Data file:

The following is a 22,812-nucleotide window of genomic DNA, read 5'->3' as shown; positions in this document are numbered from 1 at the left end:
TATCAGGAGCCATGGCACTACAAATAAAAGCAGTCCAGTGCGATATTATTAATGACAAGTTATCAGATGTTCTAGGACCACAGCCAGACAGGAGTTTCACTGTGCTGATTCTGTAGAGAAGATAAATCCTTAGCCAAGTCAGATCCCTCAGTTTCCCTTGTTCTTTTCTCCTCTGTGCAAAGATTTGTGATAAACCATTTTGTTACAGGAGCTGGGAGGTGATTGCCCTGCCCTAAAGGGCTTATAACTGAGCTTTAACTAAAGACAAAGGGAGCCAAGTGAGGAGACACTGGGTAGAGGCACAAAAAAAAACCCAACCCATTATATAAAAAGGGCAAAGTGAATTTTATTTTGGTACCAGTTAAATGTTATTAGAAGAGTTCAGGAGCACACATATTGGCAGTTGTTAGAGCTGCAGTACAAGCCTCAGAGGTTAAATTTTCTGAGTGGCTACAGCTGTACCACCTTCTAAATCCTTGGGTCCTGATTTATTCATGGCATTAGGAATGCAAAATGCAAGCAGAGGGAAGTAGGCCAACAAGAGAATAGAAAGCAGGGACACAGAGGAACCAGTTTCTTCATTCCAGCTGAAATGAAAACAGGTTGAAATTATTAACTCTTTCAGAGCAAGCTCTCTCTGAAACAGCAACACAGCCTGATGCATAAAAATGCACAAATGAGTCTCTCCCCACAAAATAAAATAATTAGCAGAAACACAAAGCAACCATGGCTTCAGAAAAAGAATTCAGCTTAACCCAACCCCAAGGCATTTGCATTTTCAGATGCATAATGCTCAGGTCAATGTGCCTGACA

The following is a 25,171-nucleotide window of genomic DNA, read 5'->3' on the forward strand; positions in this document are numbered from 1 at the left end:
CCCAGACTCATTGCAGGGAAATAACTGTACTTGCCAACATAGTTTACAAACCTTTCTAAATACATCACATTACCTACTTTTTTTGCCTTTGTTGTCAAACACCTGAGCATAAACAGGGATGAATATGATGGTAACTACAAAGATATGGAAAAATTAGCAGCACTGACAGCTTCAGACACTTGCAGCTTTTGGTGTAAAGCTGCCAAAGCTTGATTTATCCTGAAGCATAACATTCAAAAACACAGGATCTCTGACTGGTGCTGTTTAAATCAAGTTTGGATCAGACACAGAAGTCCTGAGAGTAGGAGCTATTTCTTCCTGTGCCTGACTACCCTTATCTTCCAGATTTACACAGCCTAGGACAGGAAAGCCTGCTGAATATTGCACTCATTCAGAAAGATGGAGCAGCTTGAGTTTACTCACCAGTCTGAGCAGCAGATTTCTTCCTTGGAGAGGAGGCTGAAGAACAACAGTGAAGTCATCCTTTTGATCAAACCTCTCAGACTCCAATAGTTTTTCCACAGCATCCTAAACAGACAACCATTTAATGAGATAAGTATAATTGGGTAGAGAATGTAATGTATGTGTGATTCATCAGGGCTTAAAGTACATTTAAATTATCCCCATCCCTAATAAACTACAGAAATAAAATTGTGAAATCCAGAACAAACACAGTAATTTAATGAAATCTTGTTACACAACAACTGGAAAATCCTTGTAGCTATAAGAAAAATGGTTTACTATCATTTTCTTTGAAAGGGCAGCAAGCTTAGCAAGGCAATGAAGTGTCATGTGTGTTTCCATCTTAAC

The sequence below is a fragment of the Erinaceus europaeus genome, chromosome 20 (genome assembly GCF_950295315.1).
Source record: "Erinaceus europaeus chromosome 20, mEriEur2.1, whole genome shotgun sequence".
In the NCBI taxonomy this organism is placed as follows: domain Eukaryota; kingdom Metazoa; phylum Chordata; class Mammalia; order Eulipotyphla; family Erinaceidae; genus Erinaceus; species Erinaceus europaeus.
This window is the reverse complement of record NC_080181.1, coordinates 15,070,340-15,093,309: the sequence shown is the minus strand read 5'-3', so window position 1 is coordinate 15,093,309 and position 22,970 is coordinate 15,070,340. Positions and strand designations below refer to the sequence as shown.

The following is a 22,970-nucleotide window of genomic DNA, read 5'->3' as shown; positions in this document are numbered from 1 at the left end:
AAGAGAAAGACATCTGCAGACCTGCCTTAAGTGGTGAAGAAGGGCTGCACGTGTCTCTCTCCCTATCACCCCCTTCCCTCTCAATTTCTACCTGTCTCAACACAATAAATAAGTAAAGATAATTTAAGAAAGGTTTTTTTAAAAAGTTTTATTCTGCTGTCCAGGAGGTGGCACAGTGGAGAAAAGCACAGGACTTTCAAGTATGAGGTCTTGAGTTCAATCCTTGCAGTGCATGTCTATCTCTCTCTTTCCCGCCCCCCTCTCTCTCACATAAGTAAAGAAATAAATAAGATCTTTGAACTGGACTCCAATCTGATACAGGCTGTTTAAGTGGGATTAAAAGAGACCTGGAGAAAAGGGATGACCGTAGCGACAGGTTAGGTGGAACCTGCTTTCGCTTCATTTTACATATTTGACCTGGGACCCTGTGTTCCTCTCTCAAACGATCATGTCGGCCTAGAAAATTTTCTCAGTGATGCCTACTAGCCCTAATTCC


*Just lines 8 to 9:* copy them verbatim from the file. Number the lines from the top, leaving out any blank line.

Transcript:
This window is the reverse complement of record NC_080181.1, coordinates 15,070,340-15,093,309: the sequence shown is the minus strand read 5'-3', so window position 1 is coordinate 15,093,309 and position 22,970 is coordinate 15,070,340. Positions and strand designations below refer to the sequence as shown.

The following is a 22,970-nucleotide window of genomic DNA, read 5'->3' as shown; positions in this document are numbered from 1 at the left end: